Messe de Minuit pour Noël — Marc-Antoine Charpentier (c. 1636-1704)
View video here
As the most recorded French composer of the Baroque period in in our time, it would seem that Marc-Antoine Charpentier, overshadowed, private and often silent in life, has had a bit of revenge.
Charpentier’s Midnight Mass for Christmas, our setting of the Mass Ordinary at the Solemn Mass of Midnight in church, was composed in 1694, and is an excellent example of 17th-century musical craftsmanship, while remaining highly accessible. One of eleven masses by Charpentier scored for voice and orchestra, this work is set for four voices, two flutes, strings, organ and continuo. It is written in choral anthem style, primarily homophonic, with several sections of imitative polyphony, and is through composed in nature.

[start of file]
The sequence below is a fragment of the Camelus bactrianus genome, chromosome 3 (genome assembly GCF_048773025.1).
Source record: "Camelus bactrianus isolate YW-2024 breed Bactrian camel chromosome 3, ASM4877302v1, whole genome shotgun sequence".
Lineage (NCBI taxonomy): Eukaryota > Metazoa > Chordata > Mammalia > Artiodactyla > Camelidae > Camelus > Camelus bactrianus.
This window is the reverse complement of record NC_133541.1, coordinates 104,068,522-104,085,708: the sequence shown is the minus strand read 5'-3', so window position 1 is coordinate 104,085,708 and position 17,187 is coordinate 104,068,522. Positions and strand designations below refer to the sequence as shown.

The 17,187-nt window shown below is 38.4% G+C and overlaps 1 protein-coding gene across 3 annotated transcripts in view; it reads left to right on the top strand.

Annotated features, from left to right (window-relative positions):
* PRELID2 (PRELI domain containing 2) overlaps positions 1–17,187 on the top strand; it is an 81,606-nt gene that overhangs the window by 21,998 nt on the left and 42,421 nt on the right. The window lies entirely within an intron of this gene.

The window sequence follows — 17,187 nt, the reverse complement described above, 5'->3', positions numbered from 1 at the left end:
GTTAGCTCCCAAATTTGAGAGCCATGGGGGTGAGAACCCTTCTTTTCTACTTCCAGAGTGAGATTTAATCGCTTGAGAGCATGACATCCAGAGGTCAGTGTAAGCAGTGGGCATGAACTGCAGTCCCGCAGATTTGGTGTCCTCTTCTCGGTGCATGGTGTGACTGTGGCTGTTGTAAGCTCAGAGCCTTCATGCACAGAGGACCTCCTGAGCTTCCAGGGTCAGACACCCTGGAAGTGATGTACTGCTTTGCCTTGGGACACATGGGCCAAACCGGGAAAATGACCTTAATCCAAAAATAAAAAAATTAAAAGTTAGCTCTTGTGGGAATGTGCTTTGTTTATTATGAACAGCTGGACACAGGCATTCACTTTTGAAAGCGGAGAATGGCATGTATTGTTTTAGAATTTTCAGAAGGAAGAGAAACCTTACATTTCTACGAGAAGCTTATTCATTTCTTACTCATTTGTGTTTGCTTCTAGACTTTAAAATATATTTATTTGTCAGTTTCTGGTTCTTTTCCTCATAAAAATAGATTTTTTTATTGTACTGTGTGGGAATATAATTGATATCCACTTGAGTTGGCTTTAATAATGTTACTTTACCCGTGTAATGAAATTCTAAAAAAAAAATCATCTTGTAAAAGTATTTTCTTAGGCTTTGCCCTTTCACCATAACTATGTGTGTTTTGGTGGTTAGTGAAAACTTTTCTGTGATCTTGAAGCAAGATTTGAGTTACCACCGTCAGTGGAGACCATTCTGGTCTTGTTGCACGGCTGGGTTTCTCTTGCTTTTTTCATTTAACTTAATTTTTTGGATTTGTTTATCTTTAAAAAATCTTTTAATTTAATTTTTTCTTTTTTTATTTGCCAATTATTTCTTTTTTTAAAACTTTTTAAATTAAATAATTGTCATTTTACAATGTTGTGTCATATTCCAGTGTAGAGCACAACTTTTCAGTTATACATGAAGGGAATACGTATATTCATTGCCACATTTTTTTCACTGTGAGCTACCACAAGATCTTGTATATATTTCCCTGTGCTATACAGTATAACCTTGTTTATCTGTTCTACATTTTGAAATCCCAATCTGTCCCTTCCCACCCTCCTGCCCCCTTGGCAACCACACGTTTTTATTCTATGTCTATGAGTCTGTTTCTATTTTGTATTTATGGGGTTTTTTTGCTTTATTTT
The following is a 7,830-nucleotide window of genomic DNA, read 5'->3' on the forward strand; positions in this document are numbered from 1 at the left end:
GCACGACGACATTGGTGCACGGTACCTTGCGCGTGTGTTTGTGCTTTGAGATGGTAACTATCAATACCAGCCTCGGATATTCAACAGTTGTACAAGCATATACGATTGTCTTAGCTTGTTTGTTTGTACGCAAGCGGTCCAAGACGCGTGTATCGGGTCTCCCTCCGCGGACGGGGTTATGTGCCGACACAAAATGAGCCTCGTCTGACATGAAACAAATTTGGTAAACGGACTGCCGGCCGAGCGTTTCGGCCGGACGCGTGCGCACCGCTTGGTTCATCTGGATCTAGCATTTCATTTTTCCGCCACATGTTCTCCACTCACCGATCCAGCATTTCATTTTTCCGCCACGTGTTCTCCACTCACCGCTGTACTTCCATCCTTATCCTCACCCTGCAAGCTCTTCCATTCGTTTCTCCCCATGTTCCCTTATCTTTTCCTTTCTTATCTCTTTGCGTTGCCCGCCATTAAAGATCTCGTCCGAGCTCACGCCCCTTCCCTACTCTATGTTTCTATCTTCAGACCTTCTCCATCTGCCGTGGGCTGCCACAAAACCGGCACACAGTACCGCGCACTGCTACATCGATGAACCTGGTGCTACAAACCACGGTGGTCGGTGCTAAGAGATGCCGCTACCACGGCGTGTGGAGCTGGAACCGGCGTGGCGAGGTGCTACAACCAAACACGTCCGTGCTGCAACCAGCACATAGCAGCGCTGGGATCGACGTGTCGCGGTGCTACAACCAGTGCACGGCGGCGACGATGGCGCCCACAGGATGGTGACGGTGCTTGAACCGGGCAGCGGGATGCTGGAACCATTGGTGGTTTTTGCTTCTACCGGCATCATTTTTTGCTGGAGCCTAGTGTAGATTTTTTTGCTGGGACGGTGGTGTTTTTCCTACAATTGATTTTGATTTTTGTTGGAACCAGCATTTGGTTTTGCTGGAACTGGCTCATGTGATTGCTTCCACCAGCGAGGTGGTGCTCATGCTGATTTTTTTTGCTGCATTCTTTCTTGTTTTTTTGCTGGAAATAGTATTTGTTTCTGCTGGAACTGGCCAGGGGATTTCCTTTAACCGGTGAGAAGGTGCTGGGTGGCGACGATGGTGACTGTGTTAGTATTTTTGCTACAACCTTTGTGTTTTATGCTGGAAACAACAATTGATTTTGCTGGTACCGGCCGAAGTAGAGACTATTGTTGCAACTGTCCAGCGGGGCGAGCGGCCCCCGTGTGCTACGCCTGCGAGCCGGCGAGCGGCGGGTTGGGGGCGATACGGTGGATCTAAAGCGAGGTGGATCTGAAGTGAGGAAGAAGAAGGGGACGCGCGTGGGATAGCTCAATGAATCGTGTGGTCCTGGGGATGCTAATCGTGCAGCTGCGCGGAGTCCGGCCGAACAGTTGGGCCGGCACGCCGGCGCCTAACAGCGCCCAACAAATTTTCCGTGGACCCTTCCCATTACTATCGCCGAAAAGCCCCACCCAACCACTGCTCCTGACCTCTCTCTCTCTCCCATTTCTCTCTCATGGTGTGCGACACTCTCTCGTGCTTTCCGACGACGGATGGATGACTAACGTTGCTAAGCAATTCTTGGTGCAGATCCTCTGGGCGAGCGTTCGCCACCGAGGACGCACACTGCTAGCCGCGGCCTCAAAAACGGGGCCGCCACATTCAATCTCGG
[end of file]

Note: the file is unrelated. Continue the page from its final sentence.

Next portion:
The Messe de Minuit pour Noël is also an excellent example of a parody Mass. Although parody Masses were out of fashion by the 1680s, Charpentier, by using familiar French noël settings as the basis of the work, camouflages the parody aspect of the composition. Charpentier´s use of beloved carols, dynamically developed with structural, harmonic and instrumental finesse, achieved a work accessible and translatable to many strata of musicians and listeners in his day, as well as for us today.